Abraham Lincoln earned his way through law school as a rail splitter. That hard work shaped his political reputation as a strong man with a strong work ethic.
A reporter asked Lincoln, “What would you do if you had just five minutes to chop down a tree?” He answered, “I would spend the first two and a half minutes sharpening my axe.” Variations of Lincoln’s quote have been used to describe the importance of preparation ever since.
In construction, pre-start meetings are the equivalent of sharpening the ax. It gets the project team together to understand the needs, expectations, roles and responsibilities of team members and owners.
Start with an internal partnering session. Invite any company employee that had or will have anything to do with this job, or experience with a similar job. The estimator, the salesperson (sometimes they are the same person), the crew leader, the operations manager, owner, even the admin who supports paperwork and document control.
Have all the project documents at the meeting and pictures of the job site. Present any discussions you had with the owner, architect and GC, so your team knows what their expectations are.
How many times have you heard a project manager complain, “I did everything right but the (fill in the blank) screwed it up with constant change orders.” Change orders are normal, it’s the surprises, delays by other contractors, clashes, and the wrong interpretation of plans that kill your profits.
First, plan the pre-start meeting. Seek out every contractor, sub, consultant and owner representative. Collect their contact information. In the pre-start meeting, review contractor responsibilities, who does what? What is expected of you and your team? Identify potential problems up front before they become expensive rework. Make sure the project is clearly defined, and a timeline is mapped out. Look at the whole project and understand all the steps to completion.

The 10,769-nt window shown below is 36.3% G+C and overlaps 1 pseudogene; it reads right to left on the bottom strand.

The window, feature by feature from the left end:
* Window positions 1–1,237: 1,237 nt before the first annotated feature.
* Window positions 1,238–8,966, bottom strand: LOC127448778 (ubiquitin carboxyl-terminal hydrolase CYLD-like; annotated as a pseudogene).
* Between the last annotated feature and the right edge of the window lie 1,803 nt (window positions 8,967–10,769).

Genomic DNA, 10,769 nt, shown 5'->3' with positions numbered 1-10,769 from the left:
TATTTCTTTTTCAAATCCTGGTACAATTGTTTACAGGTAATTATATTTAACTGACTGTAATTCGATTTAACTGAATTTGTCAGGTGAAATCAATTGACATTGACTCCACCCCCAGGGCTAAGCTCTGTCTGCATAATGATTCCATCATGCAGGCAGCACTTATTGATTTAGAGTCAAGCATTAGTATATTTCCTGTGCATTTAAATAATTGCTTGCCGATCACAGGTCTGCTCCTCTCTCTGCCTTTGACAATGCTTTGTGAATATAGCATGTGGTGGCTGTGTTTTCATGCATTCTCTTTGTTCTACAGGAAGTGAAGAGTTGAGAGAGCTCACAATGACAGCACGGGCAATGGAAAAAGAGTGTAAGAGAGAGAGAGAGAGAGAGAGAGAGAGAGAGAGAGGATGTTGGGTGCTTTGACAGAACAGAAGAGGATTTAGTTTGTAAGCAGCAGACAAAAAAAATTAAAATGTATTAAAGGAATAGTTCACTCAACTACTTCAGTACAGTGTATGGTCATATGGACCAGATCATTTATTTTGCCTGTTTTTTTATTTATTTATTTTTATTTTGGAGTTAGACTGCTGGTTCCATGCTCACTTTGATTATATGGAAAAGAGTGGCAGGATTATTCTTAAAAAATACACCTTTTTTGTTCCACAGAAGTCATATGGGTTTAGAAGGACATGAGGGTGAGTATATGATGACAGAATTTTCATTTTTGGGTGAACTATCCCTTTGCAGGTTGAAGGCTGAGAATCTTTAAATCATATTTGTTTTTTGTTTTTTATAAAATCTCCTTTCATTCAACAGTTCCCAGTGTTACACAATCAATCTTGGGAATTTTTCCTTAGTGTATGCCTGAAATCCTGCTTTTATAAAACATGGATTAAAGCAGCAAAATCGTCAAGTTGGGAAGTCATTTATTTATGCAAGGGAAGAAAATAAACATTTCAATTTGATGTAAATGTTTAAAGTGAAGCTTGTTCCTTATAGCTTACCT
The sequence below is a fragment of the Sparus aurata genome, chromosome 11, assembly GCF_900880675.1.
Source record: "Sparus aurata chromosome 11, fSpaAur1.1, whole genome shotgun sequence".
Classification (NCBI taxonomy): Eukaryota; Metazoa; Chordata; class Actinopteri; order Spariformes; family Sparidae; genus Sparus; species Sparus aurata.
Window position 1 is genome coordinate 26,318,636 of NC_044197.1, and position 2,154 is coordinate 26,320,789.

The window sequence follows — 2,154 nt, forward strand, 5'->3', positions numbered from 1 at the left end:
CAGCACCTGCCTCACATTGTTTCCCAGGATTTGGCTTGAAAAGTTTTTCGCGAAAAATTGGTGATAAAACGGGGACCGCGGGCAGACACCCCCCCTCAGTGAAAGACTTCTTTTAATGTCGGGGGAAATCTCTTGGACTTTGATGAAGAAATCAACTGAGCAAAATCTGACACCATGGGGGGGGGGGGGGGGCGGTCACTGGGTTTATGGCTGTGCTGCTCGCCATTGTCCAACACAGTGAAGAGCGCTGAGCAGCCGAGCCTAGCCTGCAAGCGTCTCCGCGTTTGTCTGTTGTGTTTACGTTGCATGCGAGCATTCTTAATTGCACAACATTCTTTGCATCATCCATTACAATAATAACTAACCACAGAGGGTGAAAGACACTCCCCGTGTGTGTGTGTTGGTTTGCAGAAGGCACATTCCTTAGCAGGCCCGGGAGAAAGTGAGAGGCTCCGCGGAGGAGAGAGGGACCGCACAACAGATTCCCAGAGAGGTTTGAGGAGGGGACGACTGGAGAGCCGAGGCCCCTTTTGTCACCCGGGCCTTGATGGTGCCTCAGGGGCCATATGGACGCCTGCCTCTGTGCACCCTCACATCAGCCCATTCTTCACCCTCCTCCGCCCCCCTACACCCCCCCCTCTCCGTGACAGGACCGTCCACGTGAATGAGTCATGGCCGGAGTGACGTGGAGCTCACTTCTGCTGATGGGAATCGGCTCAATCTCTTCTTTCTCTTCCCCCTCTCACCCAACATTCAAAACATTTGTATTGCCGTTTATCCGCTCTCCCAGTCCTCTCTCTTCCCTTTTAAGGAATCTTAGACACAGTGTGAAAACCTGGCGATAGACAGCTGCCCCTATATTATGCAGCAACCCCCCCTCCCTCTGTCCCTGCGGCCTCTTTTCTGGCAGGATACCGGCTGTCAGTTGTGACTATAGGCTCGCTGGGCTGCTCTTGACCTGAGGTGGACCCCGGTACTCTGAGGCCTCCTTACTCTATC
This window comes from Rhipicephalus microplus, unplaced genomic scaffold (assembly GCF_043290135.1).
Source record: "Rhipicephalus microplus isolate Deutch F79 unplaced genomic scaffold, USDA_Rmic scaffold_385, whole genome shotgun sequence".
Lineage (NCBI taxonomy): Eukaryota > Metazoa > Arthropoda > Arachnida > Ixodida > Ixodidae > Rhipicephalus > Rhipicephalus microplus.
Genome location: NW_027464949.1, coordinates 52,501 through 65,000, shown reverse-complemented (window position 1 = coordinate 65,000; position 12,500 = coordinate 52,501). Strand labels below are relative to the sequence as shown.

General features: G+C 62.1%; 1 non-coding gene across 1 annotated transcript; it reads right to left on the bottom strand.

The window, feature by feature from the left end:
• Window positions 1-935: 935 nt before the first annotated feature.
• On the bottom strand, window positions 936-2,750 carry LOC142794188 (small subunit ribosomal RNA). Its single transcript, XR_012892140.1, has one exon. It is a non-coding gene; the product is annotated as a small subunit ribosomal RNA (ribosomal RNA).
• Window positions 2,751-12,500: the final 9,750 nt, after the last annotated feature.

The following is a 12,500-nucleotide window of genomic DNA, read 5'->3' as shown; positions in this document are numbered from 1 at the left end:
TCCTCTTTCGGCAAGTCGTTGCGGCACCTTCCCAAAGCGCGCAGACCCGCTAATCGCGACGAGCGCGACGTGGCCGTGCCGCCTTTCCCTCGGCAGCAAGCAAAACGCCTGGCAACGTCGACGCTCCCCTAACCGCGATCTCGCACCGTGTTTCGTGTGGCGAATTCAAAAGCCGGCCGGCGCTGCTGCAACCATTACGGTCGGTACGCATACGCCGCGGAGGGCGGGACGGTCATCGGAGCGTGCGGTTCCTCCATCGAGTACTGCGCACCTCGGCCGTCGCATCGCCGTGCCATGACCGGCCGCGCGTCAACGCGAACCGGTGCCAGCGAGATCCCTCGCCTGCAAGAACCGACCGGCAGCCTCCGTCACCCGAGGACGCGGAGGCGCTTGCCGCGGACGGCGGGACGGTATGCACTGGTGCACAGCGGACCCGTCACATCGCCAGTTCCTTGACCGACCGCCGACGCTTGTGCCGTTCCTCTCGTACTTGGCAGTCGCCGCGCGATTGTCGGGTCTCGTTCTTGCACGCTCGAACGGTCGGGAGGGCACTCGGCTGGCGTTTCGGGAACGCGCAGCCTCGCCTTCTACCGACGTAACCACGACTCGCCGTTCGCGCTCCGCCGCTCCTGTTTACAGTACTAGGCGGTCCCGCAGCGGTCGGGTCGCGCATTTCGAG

Take on the role of initiating communication and clarification with the general contractor. Hand out your phone number and email address and invite key members of the teams to communicate any issues that come up. Be the go-to person for help.
Another important step at this stage is attending the GC or superintendent walk-through on the job site. You can gain valuable insight about conditions, access, Wi-Fi, working hours, parking, and materials storage. In addition, a walk-through allows you to see what may not be shown clearly on the drawings. Specs may include information on systems that are not shown or referenced on the blueprints. Carefully review the written narrative describing the systems, materials, and components. Ask questions. GCs and owners will appreciate your efforts. Relationship building pays off with more jobs. In my early career, I did this as chief estimator and team leader.
W. Edwards Deming, author management textbooks used in MBA programs for 50 years, determined that for every 10 minutes of pre-planning you do, you get four to five hours of productivity improvement.
That is not an exaggeration. Let’s say on day one, your crew builds two sections of walls on the wrong side of the building, without a pre-construction walk-through, and clear understanding of the first stage of construction, the rework could be more than five hours of time.
When in doubt, make sure you or your team leader know who to ask. Communication is key. Put smartphones to use. Text the GC or superintendent if you have a question. Take photos of issues and send them to the office.
With cloud-based applications, two or three team members can look at the same drawings and mark down issues at the same time. Teams are no longer tied to one server back at the office.
Once the project begins you should set a daily routine for your crew leaders to maintain updates. Set up quick morning and afternoon huddles and project whiteboards.